North Korea designates firing zones again
Designated "naval firing zones" near the disputed inter-Korean maritime border. -The Korean Herald/ANN
By Kim So-Hyun
North Korea once again designated "naval firing zones" near the disputed inter-Korean maritime border, the South's defence ministry said Wednesday (February 3), raising concerns of additional artillery shelling.
The North named two areas close to the Northern Limit Line and east of the Baengnyeong and Daecheong islands in the West Sea as temporary firing zones between February 5 and 8, the ministry briefed lawmakers during a government-ruling party meeting.
Ministry officials said there was a possibility of further provocations by the North, considering its recent behaviour.
North Korea last week designated two areas near the NLL as "no-sail" zones from January 25 through 29, during which it fired some 350 artillery shells into the area.
The North claimed it was part of a regular military drill, but the South took it as military provocation.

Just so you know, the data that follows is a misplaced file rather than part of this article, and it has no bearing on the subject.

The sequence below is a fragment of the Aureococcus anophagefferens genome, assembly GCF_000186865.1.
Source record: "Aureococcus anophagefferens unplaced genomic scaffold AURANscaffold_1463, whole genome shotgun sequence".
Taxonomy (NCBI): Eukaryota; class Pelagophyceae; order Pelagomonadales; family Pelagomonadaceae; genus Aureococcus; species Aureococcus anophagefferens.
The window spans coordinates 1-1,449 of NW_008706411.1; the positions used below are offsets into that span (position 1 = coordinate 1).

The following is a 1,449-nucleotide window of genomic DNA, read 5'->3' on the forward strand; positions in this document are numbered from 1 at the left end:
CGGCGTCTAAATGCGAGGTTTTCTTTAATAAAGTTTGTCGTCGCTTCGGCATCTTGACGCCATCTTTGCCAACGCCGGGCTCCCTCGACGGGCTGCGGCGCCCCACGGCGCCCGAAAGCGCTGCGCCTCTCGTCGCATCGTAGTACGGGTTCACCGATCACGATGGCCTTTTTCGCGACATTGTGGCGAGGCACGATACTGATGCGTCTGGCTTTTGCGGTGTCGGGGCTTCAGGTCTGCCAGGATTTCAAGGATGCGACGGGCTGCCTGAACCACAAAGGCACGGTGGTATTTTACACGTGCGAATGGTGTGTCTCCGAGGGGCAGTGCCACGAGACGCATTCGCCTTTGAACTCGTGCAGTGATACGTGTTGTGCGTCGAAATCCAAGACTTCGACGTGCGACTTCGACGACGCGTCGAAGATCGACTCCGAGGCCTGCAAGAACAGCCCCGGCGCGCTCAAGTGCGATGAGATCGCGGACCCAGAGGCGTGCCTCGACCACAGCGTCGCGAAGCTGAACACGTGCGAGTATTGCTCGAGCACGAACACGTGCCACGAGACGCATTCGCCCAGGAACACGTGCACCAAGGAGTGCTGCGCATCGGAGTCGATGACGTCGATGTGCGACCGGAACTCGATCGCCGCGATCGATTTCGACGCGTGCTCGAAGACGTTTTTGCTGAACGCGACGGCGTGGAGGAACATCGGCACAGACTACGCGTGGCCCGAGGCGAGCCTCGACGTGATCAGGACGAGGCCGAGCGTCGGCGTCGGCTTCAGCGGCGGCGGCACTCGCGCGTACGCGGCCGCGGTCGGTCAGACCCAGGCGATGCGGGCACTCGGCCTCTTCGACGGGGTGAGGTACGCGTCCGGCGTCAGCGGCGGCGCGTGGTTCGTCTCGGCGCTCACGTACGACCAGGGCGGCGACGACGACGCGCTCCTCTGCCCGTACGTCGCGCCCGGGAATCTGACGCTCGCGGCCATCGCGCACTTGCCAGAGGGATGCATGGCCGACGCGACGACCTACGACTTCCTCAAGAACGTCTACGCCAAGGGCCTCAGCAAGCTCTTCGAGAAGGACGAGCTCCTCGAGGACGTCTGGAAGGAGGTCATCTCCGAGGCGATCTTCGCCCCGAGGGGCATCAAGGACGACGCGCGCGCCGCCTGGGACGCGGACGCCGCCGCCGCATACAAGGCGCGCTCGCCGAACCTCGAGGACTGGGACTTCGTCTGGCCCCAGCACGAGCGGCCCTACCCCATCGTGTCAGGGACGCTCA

In December, the North declared waters north of the Military Demarcation Line as its "peacetime firing zone".
The country declared five additional no-sail zones - four in the West Sea and one in the East Sea - over the weekend, according to South Korean military sources Monday.
The country announced that military exercises will end on March 29. North Korea has refused to accept the NLL, which was drawn by the US-led UN Command at the end of the Korean War.
Naval skirmishes occurred between the Koreas near the sea border in 1999, 2002 and in November last year.
North Korea watchers here interpret the country's latest military provocations as an attempt to increase its leverage before returning to six-party talks and to boost national solidarity as it prepares for a post-Kim Jong-il era by arousing a sense of national security.
This article was first published in The Korean Herald/ANN.
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